[Impact of pandemic H1N1 2009 influenza virus on critical care in Australia: a single centre case series].Vnitr Lek. 2009 Dec; 55(12):1141-4.VL
In late May 2009, an outbreak of the novel swine - influenza A virus (H1N1) was identified in the Southern hemisphere. We describe the clinical and epidemiologic characteristics ofpatients infected with H1N1 requiring intensive care (ICU) admission at a Sydney University Hospital.
We retrospectively reviewed medical charts and laboratory results ofall patients who tested positively for H1N1 by viral polymerase chain reaction (PCR) on nasopharyngeal smear or endobronchial secretions.
From June 1st until August 31st, 2009 a total of 17 patients required admission to the Intensive Care Unit at Nepean Hospital, a tertiary teaching hospital. There were 9 males and 8 females with a mean age of 42 years. The majority of patients were admitted to the ICU within 48 hours of hospital presentation. All patients had flu like symptoms and most presented with respiratory distress and tachycardia. More than half of patients had patchy alveolar infiltrates on chest X ray. Patients who developed acute lung injury and acute respiratory distress syndrome (ALI/ARDS) typically presented with normal leukocyte count, lymphopenia, raised C-reactive protein, creatinkinase, transaminases but normal urea and creatinine. Fourteen patients required intubation while two received non-invasive ventilation. Several patients tested negative for H1N1 on nasopharyngeal smear PCR but tested positive on endobronchial secretions and the rapid flu antigen test proved unreliable. Two patients died during hospital admission but neither from respiratory failure or its consequences. The median duration of intensive care stay was 12 days while hospital stay was 18 days.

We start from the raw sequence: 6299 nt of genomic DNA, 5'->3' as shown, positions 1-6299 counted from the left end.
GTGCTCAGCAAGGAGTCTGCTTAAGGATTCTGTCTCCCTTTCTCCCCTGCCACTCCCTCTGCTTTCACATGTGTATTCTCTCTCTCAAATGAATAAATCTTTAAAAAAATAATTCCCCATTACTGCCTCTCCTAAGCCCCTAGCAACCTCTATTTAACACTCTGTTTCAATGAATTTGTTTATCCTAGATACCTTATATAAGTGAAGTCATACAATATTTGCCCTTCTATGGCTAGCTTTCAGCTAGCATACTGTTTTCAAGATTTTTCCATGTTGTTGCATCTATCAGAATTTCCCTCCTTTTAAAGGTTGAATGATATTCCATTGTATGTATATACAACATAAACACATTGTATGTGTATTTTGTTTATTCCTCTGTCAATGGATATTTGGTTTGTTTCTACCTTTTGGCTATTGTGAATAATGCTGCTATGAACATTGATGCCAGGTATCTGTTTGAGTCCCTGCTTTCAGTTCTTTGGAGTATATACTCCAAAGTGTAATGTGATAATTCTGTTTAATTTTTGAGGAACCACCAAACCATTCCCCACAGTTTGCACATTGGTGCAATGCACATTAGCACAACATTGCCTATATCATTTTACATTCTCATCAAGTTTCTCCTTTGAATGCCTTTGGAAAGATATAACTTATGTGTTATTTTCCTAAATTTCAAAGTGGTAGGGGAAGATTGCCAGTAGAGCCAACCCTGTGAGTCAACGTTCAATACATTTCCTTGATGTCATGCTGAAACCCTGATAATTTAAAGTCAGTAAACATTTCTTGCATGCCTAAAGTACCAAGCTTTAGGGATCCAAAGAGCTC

The Nepean Hospital's patient profile and outcomes are similar to the data for all H1N1 associated ICU admission in Australia and New Zealand. H1N1 is capable of causing severe respiratory infection especially in the young to middle aged and the impact on intensive care units is disproportionate to seasonal flu. To reliably test for H1N1 in intubated patients we recommend performing viral PCR on endobronchial secretions.